The recent decline in performance of Sallie Mae’s private student loan securitizations is linked to the more restrictive forbearance policy the lender introduced in early 2008,according to a Moody’s Investors Service report.
Policies on forbearance — when to allow borrowers to suspend some payments during financial troubles — vary widely from lender to lender, Moody’s analysts said. Although forbearance can prevent a distressed borrower from having to default, it can also prolong the period before a loan defaults if the borrower’s situation does not improve, resulting in a higher loss.
Starting in early 2008, Sallie Mae implemented several changes to tighten its forbearance policy, leading to fewer and shorter forbearances being granted. As a result, Sallie Mae’s private student loan transactions have seen their delinquency rates and, most recently, default rates rise more sharply than have the transactions of the other major issuers.
According to Moody’s data, the delinquency rates on Sallie Mae’s private student loan transactions rose from 3.7% in the first quarter of 2008 to 9.3% in the second quarter of 2009. During that period the percentage of loans in forbearance dropped from 16.5% to 4.9%.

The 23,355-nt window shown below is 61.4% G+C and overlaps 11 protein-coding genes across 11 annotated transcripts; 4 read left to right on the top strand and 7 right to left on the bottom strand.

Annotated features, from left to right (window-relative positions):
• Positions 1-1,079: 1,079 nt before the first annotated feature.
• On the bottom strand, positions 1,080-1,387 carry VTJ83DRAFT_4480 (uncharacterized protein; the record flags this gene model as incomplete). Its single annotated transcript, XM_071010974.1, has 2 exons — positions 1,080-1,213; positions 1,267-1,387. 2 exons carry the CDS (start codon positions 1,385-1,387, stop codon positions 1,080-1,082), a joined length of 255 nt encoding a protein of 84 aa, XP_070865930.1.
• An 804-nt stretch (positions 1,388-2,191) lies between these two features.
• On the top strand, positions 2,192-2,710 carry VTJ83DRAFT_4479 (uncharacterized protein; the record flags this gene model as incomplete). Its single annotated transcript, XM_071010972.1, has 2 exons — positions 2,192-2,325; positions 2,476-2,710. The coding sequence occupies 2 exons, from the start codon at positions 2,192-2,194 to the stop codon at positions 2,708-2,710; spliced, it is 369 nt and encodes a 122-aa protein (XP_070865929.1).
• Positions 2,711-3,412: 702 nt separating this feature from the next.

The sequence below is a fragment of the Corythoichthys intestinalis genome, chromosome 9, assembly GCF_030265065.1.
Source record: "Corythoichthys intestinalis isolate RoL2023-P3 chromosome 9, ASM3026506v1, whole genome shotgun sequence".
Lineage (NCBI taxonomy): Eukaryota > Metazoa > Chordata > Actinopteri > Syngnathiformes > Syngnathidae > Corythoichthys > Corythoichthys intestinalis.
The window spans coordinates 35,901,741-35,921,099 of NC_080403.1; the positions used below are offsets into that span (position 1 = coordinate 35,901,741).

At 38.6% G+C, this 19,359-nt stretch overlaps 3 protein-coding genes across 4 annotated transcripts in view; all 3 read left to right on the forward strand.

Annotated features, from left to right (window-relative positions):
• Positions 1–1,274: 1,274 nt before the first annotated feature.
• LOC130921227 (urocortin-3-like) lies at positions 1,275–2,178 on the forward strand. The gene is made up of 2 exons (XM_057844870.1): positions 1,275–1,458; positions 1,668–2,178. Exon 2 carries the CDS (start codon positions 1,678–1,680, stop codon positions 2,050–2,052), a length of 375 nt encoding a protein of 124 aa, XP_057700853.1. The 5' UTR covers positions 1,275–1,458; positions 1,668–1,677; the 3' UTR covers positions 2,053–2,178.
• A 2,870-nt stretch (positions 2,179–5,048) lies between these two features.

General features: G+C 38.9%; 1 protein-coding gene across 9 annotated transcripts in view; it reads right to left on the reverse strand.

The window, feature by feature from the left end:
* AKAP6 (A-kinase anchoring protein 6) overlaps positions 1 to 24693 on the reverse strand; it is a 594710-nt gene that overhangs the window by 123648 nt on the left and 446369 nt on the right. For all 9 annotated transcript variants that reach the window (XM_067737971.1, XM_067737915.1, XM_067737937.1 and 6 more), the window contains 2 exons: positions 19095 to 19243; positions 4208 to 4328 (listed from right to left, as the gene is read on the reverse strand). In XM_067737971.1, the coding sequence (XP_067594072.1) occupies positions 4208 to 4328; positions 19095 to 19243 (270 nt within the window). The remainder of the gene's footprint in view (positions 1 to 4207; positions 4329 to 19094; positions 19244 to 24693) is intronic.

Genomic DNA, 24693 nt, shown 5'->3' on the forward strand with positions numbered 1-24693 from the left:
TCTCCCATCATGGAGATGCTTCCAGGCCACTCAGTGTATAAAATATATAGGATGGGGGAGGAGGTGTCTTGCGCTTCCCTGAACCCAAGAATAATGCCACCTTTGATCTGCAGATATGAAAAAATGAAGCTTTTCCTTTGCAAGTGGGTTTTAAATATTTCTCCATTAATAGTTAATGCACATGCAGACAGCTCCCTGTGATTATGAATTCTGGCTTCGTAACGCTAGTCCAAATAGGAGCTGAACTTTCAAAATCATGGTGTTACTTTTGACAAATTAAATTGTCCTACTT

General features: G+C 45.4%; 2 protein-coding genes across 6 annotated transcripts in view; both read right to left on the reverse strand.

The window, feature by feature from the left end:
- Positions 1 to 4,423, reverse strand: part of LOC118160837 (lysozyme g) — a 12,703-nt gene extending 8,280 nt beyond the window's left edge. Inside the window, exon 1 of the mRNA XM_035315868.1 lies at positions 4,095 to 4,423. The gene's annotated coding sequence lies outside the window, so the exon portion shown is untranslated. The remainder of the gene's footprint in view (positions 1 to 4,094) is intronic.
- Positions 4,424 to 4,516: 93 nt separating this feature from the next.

In the second quarter of 2009, the most recent full quarter for which complete data are available, the average default rate for Sallie Mae’s transactions jumped by two full percentage points to 5.1%, while the default rate for the other major issuers increased a much more moderate 0.2%.
"We believe that changes in Sallie Mae’s forbearance policies account for a significant portion of the differences in patterns between Sallie Mae’s performance data and those of the other major issuers," said Moody’s assistant vice president Tracy Rice. "Specifically, the tightening of the forbearance policy and the decline in forbearance rates caused a corresponding increase in delinquency rates as some borrowers who encountered difficulties making loan payments and previously would have been granted forbearance by Sallie Mae instead became delinquent."
Moody’s does not expect the policy change to have a material impact on the cumulative losses of the Sallie Mae transactions. The changes will therefore have had no impact on their ratings.